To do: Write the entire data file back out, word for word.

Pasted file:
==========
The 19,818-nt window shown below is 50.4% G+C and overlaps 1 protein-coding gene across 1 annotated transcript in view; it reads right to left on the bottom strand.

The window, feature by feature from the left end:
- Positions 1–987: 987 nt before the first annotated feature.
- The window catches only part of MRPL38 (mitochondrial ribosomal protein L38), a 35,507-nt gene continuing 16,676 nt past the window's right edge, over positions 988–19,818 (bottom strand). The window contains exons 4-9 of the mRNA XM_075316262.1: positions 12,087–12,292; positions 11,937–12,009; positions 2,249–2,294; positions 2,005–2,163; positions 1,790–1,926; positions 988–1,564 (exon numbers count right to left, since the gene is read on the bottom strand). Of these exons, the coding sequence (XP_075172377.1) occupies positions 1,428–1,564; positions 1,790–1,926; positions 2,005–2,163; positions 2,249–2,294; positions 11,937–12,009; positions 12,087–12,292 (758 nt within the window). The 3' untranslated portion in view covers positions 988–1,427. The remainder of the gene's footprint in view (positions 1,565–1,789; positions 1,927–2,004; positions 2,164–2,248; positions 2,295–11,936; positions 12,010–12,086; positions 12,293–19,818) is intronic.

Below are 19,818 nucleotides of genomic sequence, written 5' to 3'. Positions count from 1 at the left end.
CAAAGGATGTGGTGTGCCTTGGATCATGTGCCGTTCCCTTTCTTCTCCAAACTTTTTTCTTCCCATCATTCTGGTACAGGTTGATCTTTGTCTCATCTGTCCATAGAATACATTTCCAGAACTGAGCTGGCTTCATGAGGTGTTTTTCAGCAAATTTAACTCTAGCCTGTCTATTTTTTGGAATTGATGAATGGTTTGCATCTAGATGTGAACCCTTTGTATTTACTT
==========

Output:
The 19,818-nt window shown below is 50.4% G+C and overlaps 1 protein-coding gene across 1 annotated transcript in view; it reads right to left on the bottom strand.

The window, feature by feature from the left end:
- Positions 1–987: 987 nt before the first annotated feature.
- The window catches only part of MRPL38 (mitochondrial ribosomal protein L38), a 35,507-nt gene continuing 16,676 nt past the window's right edge, over positions 988–19,818 (bottom strand). The window contains exons 4-9 of the mRNA XM_075316262.1: positions 12,087–12,292; positions 11,937–12,009; positions 2,249–2,294; positions 2,005–2,163; positions 1,790–1,926; positions 988–1,564 (exon numbers count right to left, since the gene is read on the bottom strand). Of these exons, the coding sequence (XP_075172377.1) occupies positions 1,428–1,564; positions 1,790–1,926; positions 2,005–2,163; positions 2,249–2,294; positions 11,937–12,009; positions 12,087–12,292 (758 nt within the window). The 3' untranslated portion in view covers positions 988–1,427. The remainder of the gene's footprint in view (positions 1,565–1,789; positions 1,927–2,004; positions 2,164–2,248; positions 2,295–11,936; positions 12,010–12,086; positions 12,293–19,818) is intronic.

Below are 19,818 nucleotides of genomic sequence, written 5' to 3'. Positions count from 1 at the left end.
CAAAGGATGTGGTGTGCCTTGGATCATGTGCCGTTCCCTTTCTTCTCCAAACTTTTTTCTTCCCATCATTCTGGTACAGGTTGATCTTTGTCTCATCTGTCCATAGAATACATTTCCAGAACTGAGCTGGCTTCATGAGGTGTTTTTCAGCAAATTTAACTCTAGCCTGTCTATTTTTTGGAATTGATGAATGGTTTGCATCTAGATGTGAACCCTTTGTATTTACTT